> Ideally, the term should be "xxxx class" where
    >
    > * xxxx describe the class is per-object.
    > * xxxx is an adjective, or a noun that can be used like adjective.
    > * we can call methods now we call "singleton methods" as xxxx
    > methods for consistency.


    How about "self"?

    "self class"
    "self methods"
    obj.self_class

    or "solo"?

    "solo class"
    "solo methods"
    obj.solo_class

    Chris
     
    Chris Pine, May 8, 2005
    #16
  17. Ilias Lazaridis

    ES Guest

    Le 8/5/2005, "Chris Pine" <> a écrit:
    >On 5/8/05, Yukihiro Matsumoto <> wrote:
    >> I'd like to emphasize the "per-object" attribute of the object.
    >> Ideally, the term should be "xxxx class" where
    >>
    >> * xxxx describe the class is per-object.
    >> * xxxx is an adjective, or a noun that can be used like adjective.
    >> * we can call methods now we call "singleton methods" as xxxx
    >> methods for consistency.

    >
    >How about "self"?
    >
    > "self class"
    > "self methods"
    > obj.self_class
    >
    >or "solo"?
    >
    > "solo class"
    > "solo methods"
    > obj.solo_class


    I would say to call it #id, but that is already taken :)
    #ego might be a possibility, too. Then we have:

    #idioclass, #idiom

    idiom
    1) "form of speech peculiar to a people or place,"
    from M.Fr. idiome, from L.L. idioma

    2) "a peculiarity in language," <---------
    from Gk. idioma

    3) "peculiarity, peculiar phraseology,"
    from idioumai "I make my own,"
    from idios "personal, private," <---------
    prop. “particular to oneself,” <---------
    from PIE *swed-yo-, suffixed form of base *s(w)e-,
    ...

    (http://www.etymonline.com/index.php?term=idiom)

    >Chris


    E

    --
    template<typename duck>
    void quack(duck& d) { d.quack(); }
     
    ES, May 8, 2005
    #17
  18. Ilias Lazaridis

    Carlos Guest

    [Yukihiro Matsumoto <>, 2005-05-08 17.13 CEST]
    [...]
    > I'd like to emphasize the "per-object" attribute of the object.
    > Ideally, the term should be "xxxx class" where
    >
    > * xxxx describe the class is per-object.
    > * xxxx is an adjective, or a noun that can be used like adjective.
    > * we can call methods now we call "singleton methods" as xxxx
    > methods for consistency.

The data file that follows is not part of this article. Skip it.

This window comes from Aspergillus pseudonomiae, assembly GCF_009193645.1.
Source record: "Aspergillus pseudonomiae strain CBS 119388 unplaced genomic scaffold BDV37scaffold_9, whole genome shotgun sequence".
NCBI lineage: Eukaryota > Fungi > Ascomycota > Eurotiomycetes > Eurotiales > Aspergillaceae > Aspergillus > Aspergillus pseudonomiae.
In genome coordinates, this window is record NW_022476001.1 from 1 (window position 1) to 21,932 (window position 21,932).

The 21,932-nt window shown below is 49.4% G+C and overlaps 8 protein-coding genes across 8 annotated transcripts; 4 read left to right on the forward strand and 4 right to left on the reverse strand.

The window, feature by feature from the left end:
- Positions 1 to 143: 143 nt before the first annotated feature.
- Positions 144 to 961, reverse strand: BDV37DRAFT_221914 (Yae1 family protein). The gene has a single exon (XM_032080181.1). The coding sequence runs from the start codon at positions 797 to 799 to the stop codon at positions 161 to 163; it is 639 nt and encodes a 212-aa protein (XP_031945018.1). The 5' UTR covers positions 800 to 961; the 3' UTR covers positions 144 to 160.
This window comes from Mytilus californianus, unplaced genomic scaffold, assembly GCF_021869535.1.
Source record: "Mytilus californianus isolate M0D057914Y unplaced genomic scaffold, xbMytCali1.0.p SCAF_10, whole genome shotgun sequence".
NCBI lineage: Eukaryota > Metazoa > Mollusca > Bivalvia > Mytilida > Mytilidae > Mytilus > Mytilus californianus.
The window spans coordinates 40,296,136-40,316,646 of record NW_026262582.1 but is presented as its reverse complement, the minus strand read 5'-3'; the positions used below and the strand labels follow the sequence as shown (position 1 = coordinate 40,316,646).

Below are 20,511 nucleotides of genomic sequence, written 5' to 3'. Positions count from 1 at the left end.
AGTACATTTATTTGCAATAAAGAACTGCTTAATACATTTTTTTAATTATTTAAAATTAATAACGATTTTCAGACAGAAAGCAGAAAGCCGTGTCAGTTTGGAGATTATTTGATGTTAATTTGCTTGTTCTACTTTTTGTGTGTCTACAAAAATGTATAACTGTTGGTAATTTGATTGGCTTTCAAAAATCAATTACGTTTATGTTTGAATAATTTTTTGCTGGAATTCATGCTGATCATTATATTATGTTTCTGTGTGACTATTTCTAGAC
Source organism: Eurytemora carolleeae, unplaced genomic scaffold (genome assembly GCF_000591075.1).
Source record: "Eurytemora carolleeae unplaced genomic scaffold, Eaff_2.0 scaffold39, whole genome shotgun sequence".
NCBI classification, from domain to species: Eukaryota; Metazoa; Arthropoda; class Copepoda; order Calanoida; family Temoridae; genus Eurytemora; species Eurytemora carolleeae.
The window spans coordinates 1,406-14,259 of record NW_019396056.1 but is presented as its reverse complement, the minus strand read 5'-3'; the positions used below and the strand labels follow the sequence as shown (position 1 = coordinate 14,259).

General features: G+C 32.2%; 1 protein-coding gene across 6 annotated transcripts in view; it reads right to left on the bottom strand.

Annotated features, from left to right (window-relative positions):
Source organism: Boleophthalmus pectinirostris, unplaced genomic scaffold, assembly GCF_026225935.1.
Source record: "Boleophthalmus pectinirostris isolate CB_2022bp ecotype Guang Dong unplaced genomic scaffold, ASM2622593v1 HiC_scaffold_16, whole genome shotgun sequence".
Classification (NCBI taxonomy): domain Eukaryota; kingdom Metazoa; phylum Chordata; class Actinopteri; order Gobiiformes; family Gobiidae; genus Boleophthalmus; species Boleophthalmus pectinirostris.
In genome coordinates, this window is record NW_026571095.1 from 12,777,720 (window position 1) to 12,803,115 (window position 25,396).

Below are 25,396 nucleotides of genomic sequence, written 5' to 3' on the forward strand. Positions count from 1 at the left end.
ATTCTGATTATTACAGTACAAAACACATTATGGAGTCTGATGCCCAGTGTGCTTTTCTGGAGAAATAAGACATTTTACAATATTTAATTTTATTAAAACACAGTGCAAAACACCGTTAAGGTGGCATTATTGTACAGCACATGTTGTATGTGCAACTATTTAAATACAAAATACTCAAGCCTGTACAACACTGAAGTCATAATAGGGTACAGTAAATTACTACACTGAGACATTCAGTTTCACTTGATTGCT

"Particular"?

    (In Spanish it fits perfectly, but maybe is a false friend...)
     
    Carlos, May 8, 2005
    #18
  19. Ilias Lazaridis

    Hal Fulton Guest

    Carlos wrote:
    > [Yukihiro Matsumoto <>, 2005-05-08 17.13 CEST]
    > [...]
    >
    >>I'd like to emphasize the "per-object" attribute of the object.
    >>Ideally, the term should be "xxxx class" where
    >>
    >> * xxxx describe the class is per-object.
    >> * xxxx is an adjective, or a noun that can be used like adjective.
    >> * we can call methods now we call "singleton methods" as xxxx
    >> methods for consistency.

    >
    >
    > "Particular"?
    >
    > (In Spanish it fits perfectly, but maybe is a false friend...)
    >


    I think it almost fits.

    If we use such an adjective, I would favor something like:

    - unique
    - individual
    - solitary


    Hal
     
    Hal Fulton, May 8, 2005
    #19
  20. Ilias Lazaridis

    Andy Stone Guest

    From 'singular', 'solo' popped into my head...



    On 5/8/05, Hal Fulton <> wrote:
    > Carlos wrote:
    > > [Yukihiro Matsumoto <>, 2005-05-08 17.13 CEST]
    > > [...]
    > >
    > >>I'd like to emphasize the "per-object" attribute of the object.
    > >>Ideally, the term should be "xxxx class" where
    > >>
    > >> * xxxx describe the class is per-object.
    > >> * xxxx is an adjective, or a noun that can be used like adjective.
    > >> * we can call methods now we call "singleton methods" as xxxx
    > >> methods for consistency.

    > >
    > >
    > > "Particular"?
    > >
    > > (In Spanish it fits perfectly, but maybe is a false friend...)
    > >

    >
    > I think it almost fits.
    >
    > If we use such an adjective, I would favor something like:
    >
    > - unique
    > - individual
    > - solitary
    >
    >
    > Hal
    >
    >
     
    Andy Stone, May 8, 2005
    #20